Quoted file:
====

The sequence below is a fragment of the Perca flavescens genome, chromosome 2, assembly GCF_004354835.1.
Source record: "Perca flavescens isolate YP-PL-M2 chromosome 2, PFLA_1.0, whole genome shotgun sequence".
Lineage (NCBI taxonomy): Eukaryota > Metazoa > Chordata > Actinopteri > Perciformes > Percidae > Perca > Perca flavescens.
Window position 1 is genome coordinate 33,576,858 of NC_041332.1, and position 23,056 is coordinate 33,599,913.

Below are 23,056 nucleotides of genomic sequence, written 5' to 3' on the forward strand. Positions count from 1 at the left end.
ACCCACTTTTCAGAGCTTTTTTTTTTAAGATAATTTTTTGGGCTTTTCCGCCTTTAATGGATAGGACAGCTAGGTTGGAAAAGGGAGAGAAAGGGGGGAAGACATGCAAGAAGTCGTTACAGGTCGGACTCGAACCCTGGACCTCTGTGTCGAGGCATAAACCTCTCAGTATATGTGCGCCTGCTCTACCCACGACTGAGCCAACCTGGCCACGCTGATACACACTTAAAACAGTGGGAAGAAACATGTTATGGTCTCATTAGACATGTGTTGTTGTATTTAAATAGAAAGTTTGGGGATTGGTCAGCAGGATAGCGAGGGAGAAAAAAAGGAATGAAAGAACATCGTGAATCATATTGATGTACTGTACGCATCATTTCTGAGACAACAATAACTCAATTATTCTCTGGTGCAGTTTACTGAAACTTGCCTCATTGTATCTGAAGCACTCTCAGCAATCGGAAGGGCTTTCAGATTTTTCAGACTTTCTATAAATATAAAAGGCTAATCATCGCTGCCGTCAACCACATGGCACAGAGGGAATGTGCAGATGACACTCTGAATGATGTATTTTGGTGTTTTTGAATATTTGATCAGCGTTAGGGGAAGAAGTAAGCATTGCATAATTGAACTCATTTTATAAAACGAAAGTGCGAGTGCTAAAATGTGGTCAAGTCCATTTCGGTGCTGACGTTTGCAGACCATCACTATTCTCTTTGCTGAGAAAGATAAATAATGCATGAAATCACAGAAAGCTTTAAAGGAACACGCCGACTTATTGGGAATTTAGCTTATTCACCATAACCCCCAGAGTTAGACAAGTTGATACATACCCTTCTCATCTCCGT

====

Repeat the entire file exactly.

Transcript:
The sequence below is a fragment of the Perca flavescens genome, chromosome 2, assembly GCF_004354835.1.
Source record: "Perca flavescens isolate YP-PL-M2 chromosome 2, PFLA_1.0, whole genome shotgun sequence".
Lineage (NCBI taxonomy): Eukaryota > Metazoa > Chordata > Actinopteri > Perciformes > Percidae > Perca > Perca flavescens.
Window position 1 is genome coordinate 33,576,858 of NC_041332.1, and position 23,056 is coordinate 33,599,913.

Below are 23,056 nucleotides of genomic sequence, written 5' to 3' on the forward strand. Positions count from 1 at the left end.
ACCCACTTTTCAGAGCTTTTTTTTTTAAGATAATTTTTTGGGCTTTTCCGCCTTTAATGGATAGGACAGCTAGGTTGGAAAAGGGAGAGAAAGGGGGGAAGACATGCAAGAAGTCGTTACAGGTCGGACTCGAACCCTGGACCTCTGTGTCGAGGCATAAACCTCTCAGTATATGTGCGCCTGCTCTACCCACGACTGAGCCAACCTGGCCACGCTGATACACACTTAAAACAGTGGGAAGAAACATGTTATGGTCTCATTAGACATGTGTTGTTGTATTTAAATAGAAAGTTTGGGGATTGGTCAGCAGGATAGCGAGGGAGAAAAAAAGGAATGAAAGAACATCGTGAATCATATTGATGTACTGTACGCATCATTTCTGAGACAACAATAACTCAATTATTCTCTGGTGCAGTTTACTGAAACTTGCCTCATTGTATCTGAAGCACTCTCAGCAATCGGAAGGGCTTTCAGATTTTTCAGACTTTCTATAAATATAAAAGGCTAATCATCGCTGCCGTCAACCACATGGCACAGAGGGAATGTGCAGATGACACTCTGAATGATGTATTTTGGTGTTTTTGAATATTTGATCAGCGTTAGGGGAAGAAGTAAGCATTGCATAATTGAACTCATTTTATAAAACGAAAGTGCGAGTGCTAAAATGTGGTCAAGTCCATTTCGGTGCTGACGTTTGCAGACCATCACTATTCTCTTTGCTGAGAAAGATAAATAATGCATGAAATCACAGAAAGCTTTAAAGGAACACGCCGACTTATTGGGAATTTAGCTTATTCACCATAACCCCCAGAGTTAGACAAGTTGATACATACCCTTCTCATCTCCGT